By Gabriel Debenedetti
WASHINGTON (Reuters) - Republican Senator Ted Cruz of Texas urged lawmakers on Tuesday to do whatever it takes to block President Barack Obama from acting unilaterally on immigration, raising the specter of a government shutdown fight similar to one Cruz sparked last year.
Cruz, a conservative Tea Party leader and potential 2016 presidential contender, would not rule out trying to link the issue to a resolution funding the federal government that Congress must pass by the end of the fiscal year on Sept. 30.
"We should use any and all means necessary to prevent the president from illegally granting amnesty. That certainly, I think, would be appropriate to include in the (resolution)," Cruz told a news conference on Capitol Hill. "I think we should use every tool at our disposal."
Republicans label as "amnesty" any effort to provide a path to citizenship for the 11 million undocumented immigrants within the United States.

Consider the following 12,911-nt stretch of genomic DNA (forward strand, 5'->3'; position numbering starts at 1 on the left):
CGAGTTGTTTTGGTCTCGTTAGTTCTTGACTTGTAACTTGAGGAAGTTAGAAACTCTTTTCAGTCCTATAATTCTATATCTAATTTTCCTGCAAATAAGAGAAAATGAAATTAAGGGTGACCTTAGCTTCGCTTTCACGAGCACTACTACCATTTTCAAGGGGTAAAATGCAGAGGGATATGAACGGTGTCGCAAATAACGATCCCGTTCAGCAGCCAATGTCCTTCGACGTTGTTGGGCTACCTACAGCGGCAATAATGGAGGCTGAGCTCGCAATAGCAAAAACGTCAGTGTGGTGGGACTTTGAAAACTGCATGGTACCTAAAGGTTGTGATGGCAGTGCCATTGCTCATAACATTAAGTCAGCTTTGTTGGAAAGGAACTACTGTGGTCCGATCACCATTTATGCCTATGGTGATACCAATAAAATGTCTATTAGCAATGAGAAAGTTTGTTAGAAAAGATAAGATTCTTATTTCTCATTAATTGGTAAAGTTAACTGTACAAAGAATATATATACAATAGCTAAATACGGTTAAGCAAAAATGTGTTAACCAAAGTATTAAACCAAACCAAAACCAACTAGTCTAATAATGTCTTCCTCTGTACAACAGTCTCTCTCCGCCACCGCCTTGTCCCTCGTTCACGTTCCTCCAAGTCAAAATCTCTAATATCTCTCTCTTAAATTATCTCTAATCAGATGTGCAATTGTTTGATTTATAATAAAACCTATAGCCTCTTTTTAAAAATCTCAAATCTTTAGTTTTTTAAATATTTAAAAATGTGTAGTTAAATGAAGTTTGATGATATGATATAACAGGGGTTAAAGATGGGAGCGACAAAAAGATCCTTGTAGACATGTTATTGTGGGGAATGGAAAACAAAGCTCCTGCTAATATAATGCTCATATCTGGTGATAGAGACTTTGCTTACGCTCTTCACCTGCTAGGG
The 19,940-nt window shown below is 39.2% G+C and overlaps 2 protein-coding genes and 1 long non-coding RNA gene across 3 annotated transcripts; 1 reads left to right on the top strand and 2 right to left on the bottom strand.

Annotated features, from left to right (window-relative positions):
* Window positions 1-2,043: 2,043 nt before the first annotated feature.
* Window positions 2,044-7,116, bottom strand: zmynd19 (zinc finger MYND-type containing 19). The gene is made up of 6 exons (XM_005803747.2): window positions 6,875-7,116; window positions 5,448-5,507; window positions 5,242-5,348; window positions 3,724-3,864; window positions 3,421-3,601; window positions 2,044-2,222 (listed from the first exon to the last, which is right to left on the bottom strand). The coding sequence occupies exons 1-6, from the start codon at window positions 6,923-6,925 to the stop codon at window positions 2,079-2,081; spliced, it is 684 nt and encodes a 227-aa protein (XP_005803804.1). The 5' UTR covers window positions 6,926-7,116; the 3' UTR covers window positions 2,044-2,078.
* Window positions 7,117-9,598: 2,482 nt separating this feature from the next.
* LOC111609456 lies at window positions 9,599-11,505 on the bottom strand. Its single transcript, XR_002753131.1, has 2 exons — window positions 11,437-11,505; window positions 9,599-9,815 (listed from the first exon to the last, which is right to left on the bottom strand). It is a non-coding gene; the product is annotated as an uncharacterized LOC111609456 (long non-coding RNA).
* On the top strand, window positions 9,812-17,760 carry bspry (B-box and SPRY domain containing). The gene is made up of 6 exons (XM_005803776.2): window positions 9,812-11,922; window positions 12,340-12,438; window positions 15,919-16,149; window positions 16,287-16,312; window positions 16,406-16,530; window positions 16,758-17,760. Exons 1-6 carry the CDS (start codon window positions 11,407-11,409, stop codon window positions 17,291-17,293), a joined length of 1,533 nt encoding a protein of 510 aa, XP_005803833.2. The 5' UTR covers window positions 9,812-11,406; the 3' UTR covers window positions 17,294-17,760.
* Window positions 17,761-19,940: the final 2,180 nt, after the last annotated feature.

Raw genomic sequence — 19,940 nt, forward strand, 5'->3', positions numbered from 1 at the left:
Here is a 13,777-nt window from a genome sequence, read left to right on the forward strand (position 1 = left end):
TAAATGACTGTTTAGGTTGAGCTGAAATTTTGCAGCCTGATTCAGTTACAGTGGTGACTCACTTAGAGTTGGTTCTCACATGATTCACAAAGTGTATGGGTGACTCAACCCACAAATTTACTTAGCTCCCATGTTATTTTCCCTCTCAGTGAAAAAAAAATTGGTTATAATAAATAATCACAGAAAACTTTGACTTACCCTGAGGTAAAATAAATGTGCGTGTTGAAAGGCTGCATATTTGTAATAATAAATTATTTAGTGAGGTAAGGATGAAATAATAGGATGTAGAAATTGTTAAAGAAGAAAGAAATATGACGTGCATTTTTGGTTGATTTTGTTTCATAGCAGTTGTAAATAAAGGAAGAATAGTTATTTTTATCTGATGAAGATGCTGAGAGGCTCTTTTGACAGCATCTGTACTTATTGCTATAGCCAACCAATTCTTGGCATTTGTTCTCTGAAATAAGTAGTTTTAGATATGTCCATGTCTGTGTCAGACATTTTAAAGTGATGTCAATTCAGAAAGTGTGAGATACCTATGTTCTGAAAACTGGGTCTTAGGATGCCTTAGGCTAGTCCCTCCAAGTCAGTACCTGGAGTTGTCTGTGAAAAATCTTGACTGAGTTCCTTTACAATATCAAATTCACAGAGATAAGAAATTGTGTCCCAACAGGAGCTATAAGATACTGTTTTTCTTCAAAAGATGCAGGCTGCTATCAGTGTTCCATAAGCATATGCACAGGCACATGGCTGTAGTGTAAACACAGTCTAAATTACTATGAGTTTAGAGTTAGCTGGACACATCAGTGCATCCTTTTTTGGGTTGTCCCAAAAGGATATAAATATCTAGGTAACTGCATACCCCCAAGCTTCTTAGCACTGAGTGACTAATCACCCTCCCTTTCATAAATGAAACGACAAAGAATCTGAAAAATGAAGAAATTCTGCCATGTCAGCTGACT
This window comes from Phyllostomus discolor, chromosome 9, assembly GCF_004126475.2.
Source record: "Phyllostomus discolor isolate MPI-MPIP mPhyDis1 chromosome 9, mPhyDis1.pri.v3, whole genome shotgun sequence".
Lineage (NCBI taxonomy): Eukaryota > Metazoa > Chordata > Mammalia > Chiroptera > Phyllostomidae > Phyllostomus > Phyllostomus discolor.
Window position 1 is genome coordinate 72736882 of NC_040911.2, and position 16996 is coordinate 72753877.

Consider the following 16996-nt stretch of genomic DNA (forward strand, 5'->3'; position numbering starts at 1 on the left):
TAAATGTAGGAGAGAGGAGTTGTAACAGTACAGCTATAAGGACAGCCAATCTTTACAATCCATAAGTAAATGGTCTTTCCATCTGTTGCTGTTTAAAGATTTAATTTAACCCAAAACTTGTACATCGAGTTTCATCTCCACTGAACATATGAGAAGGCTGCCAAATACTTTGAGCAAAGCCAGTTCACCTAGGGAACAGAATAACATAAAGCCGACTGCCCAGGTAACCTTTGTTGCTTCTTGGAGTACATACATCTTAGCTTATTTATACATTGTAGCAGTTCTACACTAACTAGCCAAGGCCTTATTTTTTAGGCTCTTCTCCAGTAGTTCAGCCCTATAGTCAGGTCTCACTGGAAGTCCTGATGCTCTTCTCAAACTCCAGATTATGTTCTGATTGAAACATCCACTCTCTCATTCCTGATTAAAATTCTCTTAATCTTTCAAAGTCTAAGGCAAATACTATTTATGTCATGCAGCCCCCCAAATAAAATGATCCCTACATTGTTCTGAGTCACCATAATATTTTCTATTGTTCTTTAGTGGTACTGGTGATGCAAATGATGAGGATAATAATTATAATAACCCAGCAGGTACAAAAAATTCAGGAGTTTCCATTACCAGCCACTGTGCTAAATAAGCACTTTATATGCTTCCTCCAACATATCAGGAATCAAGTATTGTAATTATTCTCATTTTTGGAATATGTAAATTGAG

Cruz led last year's effort tying a proposal to block funding for Obama's healthcare law to a government spending bill, leading to an unpopular 16-day government shutdown that the public blamed on Republicans.
Party leaders are eager to avoid a similar scenario this year ahead of Nov. 4 congressional elections when Republicans have a strong chance to pick up the six seats they need to recapture a majority in the 100-member U.S. Senate. They already control the U.S. House of Representatives.
The White House said on Saturday that Obama, a Democrat, would wait until after the elections to unveil a plan to deal with immigration policy, including a plan for the tens of thousands of unaccompanied minors from Central America being held at the southern border. Obama had initially planned to announce the executive actions by the end of summer.
A Reuters/Ipsos poll last month found that 70 percent of Americans believed that immigrants threatened the country's beliefs and 63 percent that they burdened the economy.
Flanked by Republican colleagues who joined him in condemning Obama, Cruz said Senate Democrats should allow a vote on a measure passed by the House of Representatives in August that would crack down on the buildup of undocumented minors at the southern border.
(Reporting by Gabriel Debenedetti; Editing by John Whitesides and Howard Goller)